Cope in different languages

Cope in Different Languages

Discover 'Cope' in 134 Languages: Dive into Translations, Hear Pronunciations, and Uncover Cultural Insights.

Updated on March 6, 2024

The word 'cope', meaning 'to deal effectively with something difficult', is a small but powerful part of the English language. Its significance lies in its recognition of the challenges we face and our ability to overcome them. This concept is not unique to English speakers, as many other languages have their own words to express the idea of coping.

Culturally, the idea of coping is deeply ingrained in our collective psyche, as it speaks to our resilience and determination in the face of adversity. From ancient philosophies to modern self-help books, the ability to cope has been celebrated as a key component of a fulfilling life.

For language enthusiasts and cultural explorers alike, understanding the translation of 'cope' in different languages can offer a fascinating glimpse into how other cultures approach this universal concept. For example, in Spanish, 'cope' translates to 'enfrentar', while in German, it is 'fertig werden'. In French, the word is 'faire face', and in Japanese, it is 'たのむ' (tanomu).

Join us as we explore the many translations of 'cope' and delve into the fascinating cultural contexts that surround them.


Cope in Sub-Saharan African Languages

The origin of the word "hanteer" is thought to be the Middle Dutch word "hanttieren" (to trade)
The word መቋቋም in Amharic can also refer to resistance, confrontation or opposition.
The word "jimre" in Hausa can also mean "to survive" or "to endure".
The word "nagide" in Igbo, meaning "cope," also connotes the idea of patiently enduring a difficult situation.
The Malagasy word "hiatrika" also means "to take care of" or "to protect".
Nyanja (Chichewa)kupirira
The word "kupirira" can also mean "to endure" or "to tolerate" in Nyanja.
Kutsungirira derives from the verb 'kutsunga', which also means 'to cultivate' or 'to support'.
Somalila qabsan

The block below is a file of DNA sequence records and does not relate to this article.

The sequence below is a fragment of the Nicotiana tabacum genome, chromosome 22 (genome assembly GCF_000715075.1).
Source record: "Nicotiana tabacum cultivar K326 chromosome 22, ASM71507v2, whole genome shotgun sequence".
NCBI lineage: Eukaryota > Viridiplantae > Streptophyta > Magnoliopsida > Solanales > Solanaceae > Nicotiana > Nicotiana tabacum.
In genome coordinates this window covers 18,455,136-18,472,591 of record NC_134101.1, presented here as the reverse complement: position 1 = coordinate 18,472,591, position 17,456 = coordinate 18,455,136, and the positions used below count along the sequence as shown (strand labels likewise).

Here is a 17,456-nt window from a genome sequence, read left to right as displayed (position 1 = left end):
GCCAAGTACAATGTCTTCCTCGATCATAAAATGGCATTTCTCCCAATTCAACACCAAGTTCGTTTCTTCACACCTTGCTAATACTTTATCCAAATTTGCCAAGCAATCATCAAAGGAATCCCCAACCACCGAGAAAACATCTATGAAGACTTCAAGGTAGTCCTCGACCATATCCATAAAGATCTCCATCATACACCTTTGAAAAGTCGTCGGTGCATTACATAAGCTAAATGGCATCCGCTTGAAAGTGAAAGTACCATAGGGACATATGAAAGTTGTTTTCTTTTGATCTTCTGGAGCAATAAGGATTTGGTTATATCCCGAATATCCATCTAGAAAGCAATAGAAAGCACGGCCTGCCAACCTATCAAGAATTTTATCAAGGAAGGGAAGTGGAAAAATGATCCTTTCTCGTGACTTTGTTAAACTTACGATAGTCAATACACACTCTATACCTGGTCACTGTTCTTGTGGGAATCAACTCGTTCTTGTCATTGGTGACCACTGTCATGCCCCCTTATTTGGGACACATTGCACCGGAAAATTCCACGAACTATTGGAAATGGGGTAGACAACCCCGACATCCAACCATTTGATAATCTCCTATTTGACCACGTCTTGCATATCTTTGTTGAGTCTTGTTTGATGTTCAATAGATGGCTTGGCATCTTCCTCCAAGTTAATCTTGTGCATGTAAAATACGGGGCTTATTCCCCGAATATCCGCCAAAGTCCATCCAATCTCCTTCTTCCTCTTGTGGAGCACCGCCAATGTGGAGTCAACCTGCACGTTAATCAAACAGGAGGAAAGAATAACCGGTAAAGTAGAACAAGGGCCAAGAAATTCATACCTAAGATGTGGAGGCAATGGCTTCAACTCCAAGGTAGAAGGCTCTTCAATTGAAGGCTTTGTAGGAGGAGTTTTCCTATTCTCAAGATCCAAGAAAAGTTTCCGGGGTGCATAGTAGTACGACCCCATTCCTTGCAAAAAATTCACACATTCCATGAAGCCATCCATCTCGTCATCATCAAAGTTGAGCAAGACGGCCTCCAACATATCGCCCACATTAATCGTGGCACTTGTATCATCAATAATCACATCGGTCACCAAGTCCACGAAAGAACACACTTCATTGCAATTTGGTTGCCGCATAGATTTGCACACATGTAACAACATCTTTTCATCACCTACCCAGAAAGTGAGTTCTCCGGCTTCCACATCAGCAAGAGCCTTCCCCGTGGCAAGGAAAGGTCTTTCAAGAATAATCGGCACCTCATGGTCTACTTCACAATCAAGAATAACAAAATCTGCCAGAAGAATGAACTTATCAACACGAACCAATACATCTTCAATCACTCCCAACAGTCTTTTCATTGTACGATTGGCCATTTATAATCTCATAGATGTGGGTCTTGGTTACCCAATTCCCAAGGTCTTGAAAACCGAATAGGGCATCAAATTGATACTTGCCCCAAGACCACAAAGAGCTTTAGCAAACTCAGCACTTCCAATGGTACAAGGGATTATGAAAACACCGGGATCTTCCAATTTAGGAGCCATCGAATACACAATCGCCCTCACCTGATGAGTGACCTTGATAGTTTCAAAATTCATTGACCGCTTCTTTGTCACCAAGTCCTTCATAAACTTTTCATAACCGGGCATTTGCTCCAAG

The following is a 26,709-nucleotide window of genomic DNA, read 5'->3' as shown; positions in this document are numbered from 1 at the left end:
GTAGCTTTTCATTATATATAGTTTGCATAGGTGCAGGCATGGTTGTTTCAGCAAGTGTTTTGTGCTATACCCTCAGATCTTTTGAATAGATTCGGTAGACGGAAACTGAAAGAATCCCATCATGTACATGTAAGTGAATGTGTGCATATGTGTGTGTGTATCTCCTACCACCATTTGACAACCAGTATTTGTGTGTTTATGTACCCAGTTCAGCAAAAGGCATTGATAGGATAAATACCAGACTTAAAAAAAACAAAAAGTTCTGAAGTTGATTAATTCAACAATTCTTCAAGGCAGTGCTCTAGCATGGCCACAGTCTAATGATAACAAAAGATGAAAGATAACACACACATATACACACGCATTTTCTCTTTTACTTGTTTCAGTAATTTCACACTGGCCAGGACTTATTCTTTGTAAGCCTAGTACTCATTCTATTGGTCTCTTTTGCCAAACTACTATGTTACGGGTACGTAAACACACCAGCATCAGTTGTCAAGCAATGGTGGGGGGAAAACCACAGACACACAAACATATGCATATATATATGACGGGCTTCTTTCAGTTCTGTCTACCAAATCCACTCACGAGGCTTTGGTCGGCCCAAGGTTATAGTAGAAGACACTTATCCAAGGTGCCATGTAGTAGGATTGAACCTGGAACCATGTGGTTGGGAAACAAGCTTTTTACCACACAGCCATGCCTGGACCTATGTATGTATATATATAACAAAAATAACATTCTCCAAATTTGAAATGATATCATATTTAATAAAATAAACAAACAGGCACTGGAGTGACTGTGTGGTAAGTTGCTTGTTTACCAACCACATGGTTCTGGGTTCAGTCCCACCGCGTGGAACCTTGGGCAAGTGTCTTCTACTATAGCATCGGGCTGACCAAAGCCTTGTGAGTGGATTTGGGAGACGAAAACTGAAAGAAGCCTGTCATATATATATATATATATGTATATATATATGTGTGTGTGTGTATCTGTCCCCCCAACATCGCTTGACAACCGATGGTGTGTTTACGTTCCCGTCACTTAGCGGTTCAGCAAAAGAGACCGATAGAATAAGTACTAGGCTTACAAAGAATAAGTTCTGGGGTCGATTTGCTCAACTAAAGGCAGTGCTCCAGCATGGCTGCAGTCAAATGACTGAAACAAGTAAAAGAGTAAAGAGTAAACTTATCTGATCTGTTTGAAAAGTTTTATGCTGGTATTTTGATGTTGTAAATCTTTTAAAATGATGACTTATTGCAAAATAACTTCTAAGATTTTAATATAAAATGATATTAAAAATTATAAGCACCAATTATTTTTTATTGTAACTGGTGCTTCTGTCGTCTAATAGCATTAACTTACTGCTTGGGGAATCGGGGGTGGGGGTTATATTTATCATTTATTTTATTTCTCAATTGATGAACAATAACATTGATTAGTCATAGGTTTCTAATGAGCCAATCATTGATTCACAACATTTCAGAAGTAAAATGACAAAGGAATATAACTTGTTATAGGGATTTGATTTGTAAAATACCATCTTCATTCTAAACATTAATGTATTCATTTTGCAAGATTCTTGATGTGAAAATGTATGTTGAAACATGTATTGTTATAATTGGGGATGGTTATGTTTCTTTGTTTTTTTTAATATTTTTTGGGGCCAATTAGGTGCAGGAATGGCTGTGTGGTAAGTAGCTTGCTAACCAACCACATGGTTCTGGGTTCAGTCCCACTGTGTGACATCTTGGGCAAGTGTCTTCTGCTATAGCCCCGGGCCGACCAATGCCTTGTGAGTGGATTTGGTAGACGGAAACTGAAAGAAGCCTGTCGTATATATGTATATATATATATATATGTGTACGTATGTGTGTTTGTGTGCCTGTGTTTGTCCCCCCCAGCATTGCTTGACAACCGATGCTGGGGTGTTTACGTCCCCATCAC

The Somali word "la qabsan" derives from the Arabic "qabada", meaning "to seize" or "to grasp".
Sesothosebetsana ka katleho
The word "sebetsana ka katleho" literally means "to work with death".
The Swahili verb 'kukabiliana' derives from the root '-kabiliana,' meaning 'to face or to confront,' emphasizing the active and confronting nature of coping.
The Xhosa verb "ukumelana" also means "to bear", "to withstand", "to endure", or "to tolerate".
"Farada" also means "to cover" or "to conceal" in Yoruba.
Zulu word "ukubhekana" can also refer to the process of "confronting" or "dealing with" something
Bambaraka ku
Eweato eme
Twi (Akan)gyina mu

Cope in North African & Middle Eastern Languages

The word "التأقلم" is derived from the root "قلم (Q.L.M)", meaning to trim or to cut, and it implies the adjustment and modification of something to fit a certain circumstance.
In the Talmud, the term להתמודד refers to studying in a synagogue rather than studying in a house of study.
Pashtoمقابله کول
" مقابله کول " has the extended alternate meaning, "to be able; have power over, be capable" or "to be capable of" in Dari.
The word "التأقلم" is derived from the root "قلم (Q.L.M)", meaning to trim or to cut, and it implies the adjustment and modification of something to fit a certain circumstance.

Cope in Western European Languages

In Albanian, "përballoj" can also mean "to endure" or "to withstand".
Basqueaurre egin
It shares its origin with the word for 'horse' (zaldi), also used to indicate something that stands above the rest.
Catalanfer front
The word "fer front" in Catalan can also refer to a confrontation or to facing something difficult.
Croatiansnaći se
In Croatian, "snaći se" means not only "to cope" but also "to find oneself" or "to orient oneself in a situation".
This word also means “to get along with” and derives from the Low German word “klaren”.
Dutchhet hoofd bieden
Literally meaning "to offer the head," "het hoofd bieden" was originally a military term meaning "to confront an enemy with one's head bared"
The word "cope" originates from the Latin "cappa," meaning "cloak" or "hood."
In French, the word "chape" also means "the metal fitting at the end of a scabbard" and "a kind of cap worn by monks".
"Omgean" in Frisian can also mean "to turn around" or "to take care of someone".
Galicianfacer fronte
The origin of "facer fronte" relates to the Latin word "facies" and the Celtic root fronti which means "forehead".